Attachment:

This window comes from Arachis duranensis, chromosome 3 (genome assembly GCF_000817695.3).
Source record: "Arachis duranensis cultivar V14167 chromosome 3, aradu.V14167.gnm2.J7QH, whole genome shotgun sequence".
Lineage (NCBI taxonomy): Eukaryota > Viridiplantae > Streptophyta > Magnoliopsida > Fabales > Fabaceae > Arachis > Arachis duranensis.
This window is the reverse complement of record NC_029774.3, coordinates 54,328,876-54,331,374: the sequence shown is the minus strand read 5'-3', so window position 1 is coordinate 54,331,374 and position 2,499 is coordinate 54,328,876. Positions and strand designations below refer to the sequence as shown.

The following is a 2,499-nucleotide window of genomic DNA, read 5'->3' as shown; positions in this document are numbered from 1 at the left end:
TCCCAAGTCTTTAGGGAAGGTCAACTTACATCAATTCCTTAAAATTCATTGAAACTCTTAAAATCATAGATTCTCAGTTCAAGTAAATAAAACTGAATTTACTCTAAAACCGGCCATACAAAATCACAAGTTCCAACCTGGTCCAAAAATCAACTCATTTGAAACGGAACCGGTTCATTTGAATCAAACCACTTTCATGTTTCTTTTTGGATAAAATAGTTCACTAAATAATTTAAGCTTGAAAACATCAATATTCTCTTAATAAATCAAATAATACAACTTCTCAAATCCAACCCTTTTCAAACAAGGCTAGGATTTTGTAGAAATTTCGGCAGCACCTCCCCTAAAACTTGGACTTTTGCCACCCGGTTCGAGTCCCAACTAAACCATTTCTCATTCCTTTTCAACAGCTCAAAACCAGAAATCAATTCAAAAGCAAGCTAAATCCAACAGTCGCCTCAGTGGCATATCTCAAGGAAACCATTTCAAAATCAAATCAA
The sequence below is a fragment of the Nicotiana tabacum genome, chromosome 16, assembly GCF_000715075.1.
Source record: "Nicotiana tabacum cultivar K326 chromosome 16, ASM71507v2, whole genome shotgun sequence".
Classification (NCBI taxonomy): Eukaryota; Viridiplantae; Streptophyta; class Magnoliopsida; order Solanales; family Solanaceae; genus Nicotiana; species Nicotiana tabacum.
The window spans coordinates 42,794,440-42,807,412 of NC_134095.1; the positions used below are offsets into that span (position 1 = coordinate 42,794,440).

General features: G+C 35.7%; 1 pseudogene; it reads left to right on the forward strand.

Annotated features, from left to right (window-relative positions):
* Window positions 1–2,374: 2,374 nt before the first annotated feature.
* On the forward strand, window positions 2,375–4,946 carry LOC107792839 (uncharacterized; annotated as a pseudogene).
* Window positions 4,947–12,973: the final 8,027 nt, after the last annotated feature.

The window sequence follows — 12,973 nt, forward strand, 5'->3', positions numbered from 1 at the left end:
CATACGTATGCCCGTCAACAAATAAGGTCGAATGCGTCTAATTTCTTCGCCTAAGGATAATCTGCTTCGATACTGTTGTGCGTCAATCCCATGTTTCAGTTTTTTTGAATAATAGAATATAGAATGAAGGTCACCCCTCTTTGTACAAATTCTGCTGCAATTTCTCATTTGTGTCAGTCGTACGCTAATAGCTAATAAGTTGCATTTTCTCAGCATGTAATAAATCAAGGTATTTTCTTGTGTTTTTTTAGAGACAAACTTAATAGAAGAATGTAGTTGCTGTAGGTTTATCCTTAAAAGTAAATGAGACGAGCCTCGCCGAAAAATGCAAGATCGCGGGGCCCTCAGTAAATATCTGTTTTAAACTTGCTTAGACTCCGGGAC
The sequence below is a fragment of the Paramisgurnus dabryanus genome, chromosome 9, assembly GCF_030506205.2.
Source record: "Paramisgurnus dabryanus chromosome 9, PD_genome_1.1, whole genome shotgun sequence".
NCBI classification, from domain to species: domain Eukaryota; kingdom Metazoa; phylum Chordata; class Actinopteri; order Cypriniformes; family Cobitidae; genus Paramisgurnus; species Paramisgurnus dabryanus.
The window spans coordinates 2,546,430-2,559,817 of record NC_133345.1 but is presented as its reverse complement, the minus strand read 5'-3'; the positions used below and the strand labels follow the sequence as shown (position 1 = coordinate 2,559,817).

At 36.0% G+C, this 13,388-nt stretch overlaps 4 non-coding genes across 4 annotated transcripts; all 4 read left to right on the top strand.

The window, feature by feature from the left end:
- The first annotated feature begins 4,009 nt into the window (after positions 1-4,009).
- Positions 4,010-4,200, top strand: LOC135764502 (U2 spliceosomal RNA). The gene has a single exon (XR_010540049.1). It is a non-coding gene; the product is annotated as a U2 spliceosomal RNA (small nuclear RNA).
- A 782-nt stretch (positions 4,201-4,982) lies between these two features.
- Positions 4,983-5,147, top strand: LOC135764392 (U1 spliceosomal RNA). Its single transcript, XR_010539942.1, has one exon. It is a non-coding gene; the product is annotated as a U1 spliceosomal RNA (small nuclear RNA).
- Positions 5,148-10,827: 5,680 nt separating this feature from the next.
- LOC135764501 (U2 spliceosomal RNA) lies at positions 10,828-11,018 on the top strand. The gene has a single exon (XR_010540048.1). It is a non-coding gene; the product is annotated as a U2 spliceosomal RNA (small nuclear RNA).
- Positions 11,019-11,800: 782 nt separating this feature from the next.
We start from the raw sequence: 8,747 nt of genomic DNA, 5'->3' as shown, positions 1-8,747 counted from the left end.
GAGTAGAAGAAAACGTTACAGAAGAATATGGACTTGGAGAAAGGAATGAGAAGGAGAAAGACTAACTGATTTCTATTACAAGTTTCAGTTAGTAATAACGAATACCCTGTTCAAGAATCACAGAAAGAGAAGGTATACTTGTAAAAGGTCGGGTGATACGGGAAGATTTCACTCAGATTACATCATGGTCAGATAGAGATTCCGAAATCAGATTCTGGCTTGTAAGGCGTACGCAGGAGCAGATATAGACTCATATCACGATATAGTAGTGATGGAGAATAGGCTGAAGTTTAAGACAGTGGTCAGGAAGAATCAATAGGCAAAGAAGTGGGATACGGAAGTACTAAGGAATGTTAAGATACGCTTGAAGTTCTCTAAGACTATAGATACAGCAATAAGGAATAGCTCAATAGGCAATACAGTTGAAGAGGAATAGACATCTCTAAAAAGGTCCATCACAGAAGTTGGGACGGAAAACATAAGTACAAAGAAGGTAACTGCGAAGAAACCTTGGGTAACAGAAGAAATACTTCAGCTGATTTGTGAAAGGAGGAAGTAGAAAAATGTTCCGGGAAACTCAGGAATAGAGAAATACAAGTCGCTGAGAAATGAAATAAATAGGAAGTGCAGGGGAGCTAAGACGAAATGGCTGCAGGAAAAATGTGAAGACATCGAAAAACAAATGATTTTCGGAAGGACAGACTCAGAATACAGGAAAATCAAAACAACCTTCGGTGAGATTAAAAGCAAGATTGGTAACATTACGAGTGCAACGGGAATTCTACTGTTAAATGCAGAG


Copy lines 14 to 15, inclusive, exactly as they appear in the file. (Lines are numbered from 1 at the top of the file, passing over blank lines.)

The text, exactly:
* On the forward strand, window positions 2,375–4,946 carry LOC107792839 (uncharacterized; annotated as a pseudogene).
* Window positions 4,947–12,973: the final 8,027 nt, after the last annotated feature.